Brindle continued; “Already we’ve seen a lot of new ideas generated from the interaction between the different teams and I’m highly confident that in the coming years the group will become much more than the sum of its separate parts. Opportunities to expand our presence with existing clients using the different vehicles, as well as opportunities to expand our product range are already under consideration.”
There remains a focus on matching the right capital with the right opportunities and risk at Lancashire, so the broadening of its range of balance sheets will enable it to attract more and different types of capital while broadening the range of opportunities it can match capital with.
In the third-quarter Lancashire continued to grow its property catastrophe book of business as it redeployed capital from its property retrocession book. Lancashire has noticed worsening rates and terms and conditions in property retro and so has deployed capital elsewhere. This is likely as a result of increased competition in catastrophe retro, some of which has been created by inflows of alternative capital. This is one area where we see Lancashire finding the available returns not commensurate with its risk appetite or the ambitions of the capital it has to deploy and so taking action by pulling back.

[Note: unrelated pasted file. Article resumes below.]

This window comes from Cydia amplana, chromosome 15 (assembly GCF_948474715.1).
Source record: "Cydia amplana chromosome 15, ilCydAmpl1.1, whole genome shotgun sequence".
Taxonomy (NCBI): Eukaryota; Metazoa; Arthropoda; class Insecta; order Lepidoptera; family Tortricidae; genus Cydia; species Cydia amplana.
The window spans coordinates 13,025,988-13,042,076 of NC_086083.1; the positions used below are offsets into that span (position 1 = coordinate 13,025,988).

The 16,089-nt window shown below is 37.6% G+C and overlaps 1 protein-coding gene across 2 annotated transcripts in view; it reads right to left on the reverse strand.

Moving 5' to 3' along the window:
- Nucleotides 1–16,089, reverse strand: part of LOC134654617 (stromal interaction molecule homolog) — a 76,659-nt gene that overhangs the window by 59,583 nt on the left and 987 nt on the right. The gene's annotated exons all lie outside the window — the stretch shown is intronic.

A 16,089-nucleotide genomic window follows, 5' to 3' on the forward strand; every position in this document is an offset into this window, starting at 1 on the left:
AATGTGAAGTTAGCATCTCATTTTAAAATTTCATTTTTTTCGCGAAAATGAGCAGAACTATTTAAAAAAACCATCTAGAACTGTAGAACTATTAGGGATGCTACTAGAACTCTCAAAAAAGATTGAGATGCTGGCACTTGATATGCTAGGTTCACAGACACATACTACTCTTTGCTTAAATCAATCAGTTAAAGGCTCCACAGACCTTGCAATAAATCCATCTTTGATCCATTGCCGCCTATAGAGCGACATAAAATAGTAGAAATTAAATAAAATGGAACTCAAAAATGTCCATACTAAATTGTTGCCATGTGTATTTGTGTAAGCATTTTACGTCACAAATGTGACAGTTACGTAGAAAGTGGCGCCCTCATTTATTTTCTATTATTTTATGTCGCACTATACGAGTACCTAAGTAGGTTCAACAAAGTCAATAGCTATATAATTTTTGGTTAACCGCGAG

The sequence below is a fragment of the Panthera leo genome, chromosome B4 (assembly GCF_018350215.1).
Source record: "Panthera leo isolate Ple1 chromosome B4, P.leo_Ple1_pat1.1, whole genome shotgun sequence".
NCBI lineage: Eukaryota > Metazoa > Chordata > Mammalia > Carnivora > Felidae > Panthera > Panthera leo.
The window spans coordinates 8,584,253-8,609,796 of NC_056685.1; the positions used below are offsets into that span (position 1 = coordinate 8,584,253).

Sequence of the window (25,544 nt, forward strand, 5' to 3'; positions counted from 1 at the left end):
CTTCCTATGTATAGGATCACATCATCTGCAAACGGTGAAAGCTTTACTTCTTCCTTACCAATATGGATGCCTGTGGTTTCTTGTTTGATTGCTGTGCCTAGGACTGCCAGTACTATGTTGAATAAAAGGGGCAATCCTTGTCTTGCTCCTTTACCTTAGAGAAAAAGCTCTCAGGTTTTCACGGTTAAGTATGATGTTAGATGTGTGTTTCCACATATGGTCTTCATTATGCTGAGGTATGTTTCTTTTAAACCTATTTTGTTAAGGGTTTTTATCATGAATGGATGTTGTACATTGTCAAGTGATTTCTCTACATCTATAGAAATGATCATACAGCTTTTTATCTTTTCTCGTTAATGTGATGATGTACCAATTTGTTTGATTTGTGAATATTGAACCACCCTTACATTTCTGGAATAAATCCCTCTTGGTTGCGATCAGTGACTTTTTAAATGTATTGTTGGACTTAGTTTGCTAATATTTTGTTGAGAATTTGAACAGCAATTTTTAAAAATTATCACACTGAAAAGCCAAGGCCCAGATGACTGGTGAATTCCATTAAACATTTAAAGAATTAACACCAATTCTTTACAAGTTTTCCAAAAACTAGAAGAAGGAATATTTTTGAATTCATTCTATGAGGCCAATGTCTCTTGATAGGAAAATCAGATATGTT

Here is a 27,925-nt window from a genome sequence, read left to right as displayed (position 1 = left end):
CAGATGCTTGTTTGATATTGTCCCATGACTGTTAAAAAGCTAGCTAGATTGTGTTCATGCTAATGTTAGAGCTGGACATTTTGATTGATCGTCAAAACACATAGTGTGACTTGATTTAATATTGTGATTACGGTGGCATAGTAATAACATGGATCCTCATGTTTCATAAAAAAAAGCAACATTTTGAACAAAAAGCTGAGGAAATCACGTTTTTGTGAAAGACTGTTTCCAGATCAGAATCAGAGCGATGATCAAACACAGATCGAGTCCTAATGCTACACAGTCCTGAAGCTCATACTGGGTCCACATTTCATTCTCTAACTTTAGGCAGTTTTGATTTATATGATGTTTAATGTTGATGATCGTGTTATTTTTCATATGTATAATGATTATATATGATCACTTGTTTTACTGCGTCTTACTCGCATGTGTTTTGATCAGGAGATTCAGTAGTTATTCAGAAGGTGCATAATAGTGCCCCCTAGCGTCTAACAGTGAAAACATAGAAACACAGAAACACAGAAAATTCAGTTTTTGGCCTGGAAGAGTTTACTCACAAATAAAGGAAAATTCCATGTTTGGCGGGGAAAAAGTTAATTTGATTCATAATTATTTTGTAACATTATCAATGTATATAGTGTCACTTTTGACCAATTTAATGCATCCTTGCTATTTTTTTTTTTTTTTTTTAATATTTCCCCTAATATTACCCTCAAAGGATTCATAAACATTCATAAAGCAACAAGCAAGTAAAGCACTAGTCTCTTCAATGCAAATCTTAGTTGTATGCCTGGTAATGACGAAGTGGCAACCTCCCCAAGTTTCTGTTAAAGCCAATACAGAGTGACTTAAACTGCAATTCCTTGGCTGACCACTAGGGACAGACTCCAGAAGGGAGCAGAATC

Lancashire did not cede any more business to its Accordion retro sidecar vehicles in the third-quarter and its total cessions to Accordion in 2013 are down on a year earlier. It ceded $47.7m in the first nine months of 2013 versus $64.8m for the first nine months of 2012, which largely accounts for a decrease in ceded reinsurance premiums for the year. Lancashire also reduced its use of alternative reinsurance covers given its declining underlying exposures, instead focusing on more facultative purchases and program adjustments.
In terms of Lancashire’s various third-party capital and collateralised reinsurance vehicles, the firm generated a share of profits of $2.5m for Q3 2013 and $8.7m for the first nine months of 2013. This reflects Lancashire’s 20% equity interest in the Accordion sidecar vehicles and its 16.9% interest in the Saltire vehicle. In Q3 2012 the share of profits was $2.9m, slightly higher, but the first nine months of 2012 were lower at $4.4m, although this was only from Accordion at the time.
In terms of Kinesis Capital Management, the unit is now actively developing opportunities with a view to underwriting fully collateralised reinsurance business on behalf of its Bermuda domiciled special purpose insurance vehicle Kinesis Reinsurance I Limited.
So Lancashire has been busy establishing its capital agnostic platform, which allows it to leverage capital from multiple types of investor which can then be deployed across insurance, reinsurance, retrocessional, fully-collateralized and soon (once the Cathedral acquisition completes) Lloyd’s market opportunities.
This positions the firm as a good partner both for investors seeking to access the returns of the re/insurance market as well as for counterparties and cedents looking for flexible and capital agnostic coverage solutions.